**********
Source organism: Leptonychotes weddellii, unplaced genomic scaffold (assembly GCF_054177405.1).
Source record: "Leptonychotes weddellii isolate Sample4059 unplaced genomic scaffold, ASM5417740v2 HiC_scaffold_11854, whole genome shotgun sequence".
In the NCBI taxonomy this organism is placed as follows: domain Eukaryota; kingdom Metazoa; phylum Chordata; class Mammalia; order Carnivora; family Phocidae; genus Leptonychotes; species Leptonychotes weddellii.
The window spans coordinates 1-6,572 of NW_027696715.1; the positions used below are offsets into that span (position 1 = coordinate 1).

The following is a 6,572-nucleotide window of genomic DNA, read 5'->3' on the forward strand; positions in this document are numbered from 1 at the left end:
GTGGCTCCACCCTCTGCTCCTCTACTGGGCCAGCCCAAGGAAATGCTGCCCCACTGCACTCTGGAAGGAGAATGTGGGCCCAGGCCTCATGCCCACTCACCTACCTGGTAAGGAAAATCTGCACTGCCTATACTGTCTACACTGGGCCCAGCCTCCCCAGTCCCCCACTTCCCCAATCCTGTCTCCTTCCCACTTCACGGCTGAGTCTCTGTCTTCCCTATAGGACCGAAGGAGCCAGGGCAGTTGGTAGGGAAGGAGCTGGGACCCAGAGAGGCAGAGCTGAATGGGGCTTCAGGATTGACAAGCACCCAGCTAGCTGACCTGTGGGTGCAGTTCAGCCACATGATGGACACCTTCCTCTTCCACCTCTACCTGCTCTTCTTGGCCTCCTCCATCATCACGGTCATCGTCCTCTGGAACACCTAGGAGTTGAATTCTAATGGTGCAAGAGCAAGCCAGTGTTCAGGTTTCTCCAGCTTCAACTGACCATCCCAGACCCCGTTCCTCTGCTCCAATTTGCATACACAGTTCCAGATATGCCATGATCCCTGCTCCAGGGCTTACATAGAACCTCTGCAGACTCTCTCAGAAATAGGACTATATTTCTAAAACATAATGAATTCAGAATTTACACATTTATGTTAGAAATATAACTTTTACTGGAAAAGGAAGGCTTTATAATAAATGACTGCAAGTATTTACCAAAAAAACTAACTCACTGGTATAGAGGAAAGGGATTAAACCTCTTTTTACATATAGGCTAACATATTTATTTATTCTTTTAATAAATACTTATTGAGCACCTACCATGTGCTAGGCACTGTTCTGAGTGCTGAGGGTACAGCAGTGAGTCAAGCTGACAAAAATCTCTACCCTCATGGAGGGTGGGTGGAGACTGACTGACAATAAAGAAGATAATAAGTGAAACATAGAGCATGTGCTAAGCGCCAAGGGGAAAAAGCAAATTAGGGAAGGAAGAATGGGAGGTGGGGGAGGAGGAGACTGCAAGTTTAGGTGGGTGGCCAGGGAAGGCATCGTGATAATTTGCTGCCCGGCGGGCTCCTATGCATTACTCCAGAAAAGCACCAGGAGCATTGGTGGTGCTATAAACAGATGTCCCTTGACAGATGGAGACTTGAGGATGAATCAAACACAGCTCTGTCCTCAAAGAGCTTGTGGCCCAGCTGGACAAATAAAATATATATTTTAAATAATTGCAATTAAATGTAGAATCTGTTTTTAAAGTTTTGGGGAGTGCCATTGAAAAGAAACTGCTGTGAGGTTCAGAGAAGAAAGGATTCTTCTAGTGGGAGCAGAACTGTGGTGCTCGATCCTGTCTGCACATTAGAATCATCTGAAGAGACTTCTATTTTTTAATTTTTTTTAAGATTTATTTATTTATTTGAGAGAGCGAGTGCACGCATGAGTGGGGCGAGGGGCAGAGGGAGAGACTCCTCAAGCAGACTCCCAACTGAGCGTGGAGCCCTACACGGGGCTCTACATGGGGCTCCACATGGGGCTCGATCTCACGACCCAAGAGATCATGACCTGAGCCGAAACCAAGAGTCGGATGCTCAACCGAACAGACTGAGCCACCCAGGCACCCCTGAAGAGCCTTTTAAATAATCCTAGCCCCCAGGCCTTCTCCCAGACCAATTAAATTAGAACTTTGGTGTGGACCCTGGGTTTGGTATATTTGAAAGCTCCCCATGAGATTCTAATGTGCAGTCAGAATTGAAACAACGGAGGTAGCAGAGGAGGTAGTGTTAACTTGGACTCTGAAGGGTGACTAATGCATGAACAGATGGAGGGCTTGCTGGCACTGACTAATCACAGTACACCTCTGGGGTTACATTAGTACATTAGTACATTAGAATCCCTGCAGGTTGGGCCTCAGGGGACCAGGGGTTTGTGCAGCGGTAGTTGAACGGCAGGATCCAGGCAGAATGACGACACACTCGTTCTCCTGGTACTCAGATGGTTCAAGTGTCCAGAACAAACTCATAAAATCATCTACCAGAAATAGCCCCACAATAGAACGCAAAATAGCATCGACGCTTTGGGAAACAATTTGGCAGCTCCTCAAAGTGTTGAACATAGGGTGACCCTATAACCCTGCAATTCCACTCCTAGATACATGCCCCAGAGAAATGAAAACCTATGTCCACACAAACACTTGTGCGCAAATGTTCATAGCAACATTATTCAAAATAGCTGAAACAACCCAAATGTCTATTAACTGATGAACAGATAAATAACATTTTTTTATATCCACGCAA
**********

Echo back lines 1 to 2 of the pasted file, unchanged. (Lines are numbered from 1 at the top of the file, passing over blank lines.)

Source organism: Leptonychotes weddellii, unplaced genomic scaffold (assembly GCF_054177405.1).
Source record: "Leptonychotes weddellii isolate Sample4059 unplaced genomic scaffold, ASM5417740v2 HiC_scaffold_11854, whole genome shotgun sequence".